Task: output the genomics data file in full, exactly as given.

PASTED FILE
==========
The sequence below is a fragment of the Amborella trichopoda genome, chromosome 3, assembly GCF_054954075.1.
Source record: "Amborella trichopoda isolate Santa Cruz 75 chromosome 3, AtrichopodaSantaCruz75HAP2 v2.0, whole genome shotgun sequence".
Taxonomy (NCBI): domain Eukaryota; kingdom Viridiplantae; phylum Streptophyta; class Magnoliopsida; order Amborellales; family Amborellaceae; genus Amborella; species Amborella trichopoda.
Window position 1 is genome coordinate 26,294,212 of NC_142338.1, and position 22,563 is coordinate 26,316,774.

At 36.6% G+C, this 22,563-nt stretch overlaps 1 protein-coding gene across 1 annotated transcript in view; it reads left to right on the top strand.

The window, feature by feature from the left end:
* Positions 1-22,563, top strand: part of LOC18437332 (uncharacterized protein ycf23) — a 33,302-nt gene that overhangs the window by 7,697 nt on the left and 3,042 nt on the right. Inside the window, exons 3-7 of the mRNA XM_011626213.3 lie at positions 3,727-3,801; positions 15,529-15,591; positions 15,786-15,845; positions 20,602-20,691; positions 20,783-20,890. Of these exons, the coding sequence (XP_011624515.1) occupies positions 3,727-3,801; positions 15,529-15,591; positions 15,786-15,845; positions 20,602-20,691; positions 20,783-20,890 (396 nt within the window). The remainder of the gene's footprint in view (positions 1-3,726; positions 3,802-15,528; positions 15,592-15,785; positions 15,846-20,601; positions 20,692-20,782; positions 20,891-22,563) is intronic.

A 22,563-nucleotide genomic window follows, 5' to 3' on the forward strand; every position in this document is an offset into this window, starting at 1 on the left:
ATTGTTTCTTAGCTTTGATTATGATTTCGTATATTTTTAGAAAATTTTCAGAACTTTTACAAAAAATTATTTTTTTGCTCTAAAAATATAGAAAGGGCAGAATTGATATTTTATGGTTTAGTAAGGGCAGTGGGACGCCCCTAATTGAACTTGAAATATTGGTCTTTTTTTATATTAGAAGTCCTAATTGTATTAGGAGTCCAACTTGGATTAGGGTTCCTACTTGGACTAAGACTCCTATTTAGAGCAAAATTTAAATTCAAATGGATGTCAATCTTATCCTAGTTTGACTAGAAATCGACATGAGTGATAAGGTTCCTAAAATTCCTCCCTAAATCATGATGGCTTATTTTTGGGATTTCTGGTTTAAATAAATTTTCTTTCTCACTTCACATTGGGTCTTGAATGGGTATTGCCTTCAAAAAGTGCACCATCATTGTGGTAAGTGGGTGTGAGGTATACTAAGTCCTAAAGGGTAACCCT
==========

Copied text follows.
The sequence below is a fragment of the Amborella trichopoda genome, chromosome 3, assembly GCF_054954075.1.
Source record: "Amborella trichopoda isolate Santa Cruz 75 chromosome 3, AtrichopodaSantaCruz75HAP2 v2.0, whole genome shotgun sequence".
Taxonomy (NCBI): domain Eukaryota; kingdom Viridiplantae; phylum Streptophyta; class Magnoliopsida; order Amborellales; family Amborellaceae; genus Amborella; species Amborella trichopoda.
Window position 1 is genome coordinate 26,294,212 of NC_142338.1, and position 22,563 is coordinate 26,316,774.

At 36.6% G+C, this 22,563-nt stretch overlaps 1 protein-coding gene across 1 annotated transcript in view; it reads left to right on the top strand.

The window, feature by feature from the left end:
* Positions 1-22,563, top strand: part of LOC18437332 (uncharacterized protein ycf23) — a 33,302-nt gene that overhangs the window by 7,697 nt on the left and 3,042 nt on the right. Inside the window, exons 3-7 of the mRNA XM_011626213.3 lie at positions 3,727-3,801; positions 15,529-15,591; positions 15,786-15,845; positions 20,602-20,691; positions 20,783-20,890. Of these exons, the coding sequence (XP_011624515.1) occupies positions 3,727-3,801; positions 15,529-15,591; positions 15,786-15,845; positions 20,602-20,691; positions 20,783-20,890 (396 nt within the window). The remainder of the gene's footprint in view (positions 1-3,726; positions 3,802-15,528; positions 15,592-15,785; positions 15,846-20,601; positions 20,692-20,782; positions 20,891-22,563) is intronic.

A 22,563-nucleotide genomic window follows, 5' to 3' on the forward strand; every position in this document is an offset into this window, starting at 1 on the left:
ATTGTTTCTTAGCTTTGATTATGATTTCGTATATTTTTAGAAAATTTTCAGAACTTTTACAAAAAATTATTTTTTTGCTCTAAAAATATAGAAAGGGCAGAATTGATATTTTATGGTTTAGTAAGGGCAGTGGGACGCCCCTAATTGAACTTGAAATATTGGTCTTTTTTTATATTAGAAGTCCTAATTGTATTAGGAGTCCAACTTGGATTAGGGTTCCTACTTGGACTAAGACTCCTATTTAGAGCAAAATTTAAATTCAAATGGATGTCAATCTTATCCTAGTTTGACTAGAAATCGACATGAGTGATAAGGTTCCTAAAATTCCTCCCTAAATCATGATGGCTTATTTTTGGGATTTCTGGTTTAAATAAATTTTCTTTCTCACTTCACATTGGGTCTTGAATGGGTATTGCCTTCAAAAAGTGCACCATCATTGTGGTAAGTGGGTGTGAGGTATACTAAGTCCTAAAGGGTAACCCT